President Biden has committed the government to erasing some student loan debt for as many as 43 million Americans at a huge cost to taxpayers. A lot of borrowers think it’s a great idea... others not so much. Scott Thuman talks to students and taxpayers and gets an education from people on both sides of the controversy.
The following is a transcript of a report from "Full Measure with Sharyl Attkisson." Watch the video by clicking the link at the end of the page.
Scott Thuman: You've heard all of the clamoring for the president to do something. Give me a show of hands — who thinks that's a good idea?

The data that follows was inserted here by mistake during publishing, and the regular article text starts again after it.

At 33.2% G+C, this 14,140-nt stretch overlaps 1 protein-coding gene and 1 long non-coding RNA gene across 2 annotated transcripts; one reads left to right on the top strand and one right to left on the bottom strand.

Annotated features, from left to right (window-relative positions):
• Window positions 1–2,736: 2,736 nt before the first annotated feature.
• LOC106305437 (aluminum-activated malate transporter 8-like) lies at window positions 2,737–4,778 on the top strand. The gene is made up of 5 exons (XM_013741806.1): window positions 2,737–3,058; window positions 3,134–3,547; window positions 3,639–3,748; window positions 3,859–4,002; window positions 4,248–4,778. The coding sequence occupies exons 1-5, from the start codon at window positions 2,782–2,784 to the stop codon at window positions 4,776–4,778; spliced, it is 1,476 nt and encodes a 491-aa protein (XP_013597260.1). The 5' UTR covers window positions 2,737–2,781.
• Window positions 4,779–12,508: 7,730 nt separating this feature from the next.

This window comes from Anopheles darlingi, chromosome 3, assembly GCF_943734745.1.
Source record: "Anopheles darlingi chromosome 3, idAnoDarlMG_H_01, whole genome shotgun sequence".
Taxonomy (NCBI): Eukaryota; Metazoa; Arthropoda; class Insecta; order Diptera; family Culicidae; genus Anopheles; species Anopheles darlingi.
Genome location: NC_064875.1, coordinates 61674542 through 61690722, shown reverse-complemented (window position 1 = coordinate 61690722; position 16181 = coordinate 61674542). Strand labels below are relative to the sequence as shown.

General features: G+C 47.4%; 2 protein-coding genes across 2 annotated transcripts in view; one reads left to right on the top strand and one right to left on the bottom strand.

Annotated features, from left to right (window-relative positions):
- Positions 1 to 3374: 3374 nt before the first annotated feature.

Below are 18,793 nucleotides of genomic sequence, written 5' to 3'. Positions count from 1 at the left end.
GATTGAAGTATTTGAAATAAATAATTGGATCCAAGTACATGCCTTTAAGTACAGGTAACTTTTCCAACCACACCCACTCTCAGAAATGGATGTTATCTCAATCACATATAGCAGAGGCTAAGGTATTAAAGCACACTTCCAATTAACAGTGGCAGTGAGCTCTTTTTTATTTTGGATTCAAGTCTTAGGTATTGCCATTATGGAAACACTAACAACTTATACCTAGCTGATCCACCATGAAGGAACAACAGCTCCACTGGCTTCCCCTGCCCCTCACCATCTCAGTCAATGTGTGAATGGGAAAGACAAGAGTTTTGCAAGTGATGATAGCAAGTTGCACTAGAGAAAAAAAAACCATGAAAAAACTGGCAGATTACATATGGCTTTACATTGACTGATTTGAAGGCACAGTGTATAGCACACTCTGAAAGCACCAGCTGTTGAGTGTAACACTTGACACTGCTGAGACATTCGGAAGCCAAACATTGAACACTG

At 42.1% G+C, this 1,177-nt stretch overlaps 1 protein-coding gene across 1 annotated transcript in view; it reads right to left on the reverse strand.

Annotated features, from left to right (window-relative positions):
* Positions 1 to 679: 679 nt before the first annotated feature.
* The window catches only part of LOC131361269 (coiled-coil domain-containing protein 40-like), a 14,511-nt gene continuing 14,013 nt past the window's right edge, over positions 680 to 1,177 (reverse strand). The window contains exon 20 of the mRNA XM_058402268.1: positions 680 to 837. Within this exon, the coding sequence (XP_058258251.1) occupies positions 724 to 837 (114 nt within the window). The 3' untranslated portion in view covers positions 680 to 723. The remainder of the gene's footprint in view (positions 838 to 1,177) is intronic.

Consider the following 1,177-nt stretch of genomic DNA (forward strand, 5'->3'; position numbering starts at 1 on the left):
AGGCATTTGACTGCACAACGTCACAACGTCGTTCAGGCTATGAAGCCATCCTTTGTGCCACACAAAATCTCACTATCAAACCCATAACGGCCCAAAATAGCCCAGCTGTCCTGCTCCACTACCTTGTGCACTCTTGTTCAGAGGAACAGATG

A future political policy-maker, aspiring doctor, and potential journalist, all weighed down with varying degrees of debt, but a similar outlook on how they got there.
Cameron Bowie: I'm Cameron Bowie. I owe roughly $40,000.
Josh Cadwell: I'm Josh Cadwell. I have around $400,000 in student loan debt.
Kennedy Smith: My name is Kennedy Smith. I just finished my first year. So, as of now, it's about $7,000.
With more than $1 trillion in student debt in America, President Biden, in late August, came through on a campaign promise to slash what students owe on loans they took out to pay for college.
President Joe Biden: Using the authority Congress granted to the Department of Education, we will forgive $10,000 in outstanding federal student loans. In addition, students who come from low-income families, which allowed them to qualify to receive a Pell Grant, will have their debt reduced $20,000.
Relief is expected to begin in January, just as a government-created freeze on loan repayments is lifted.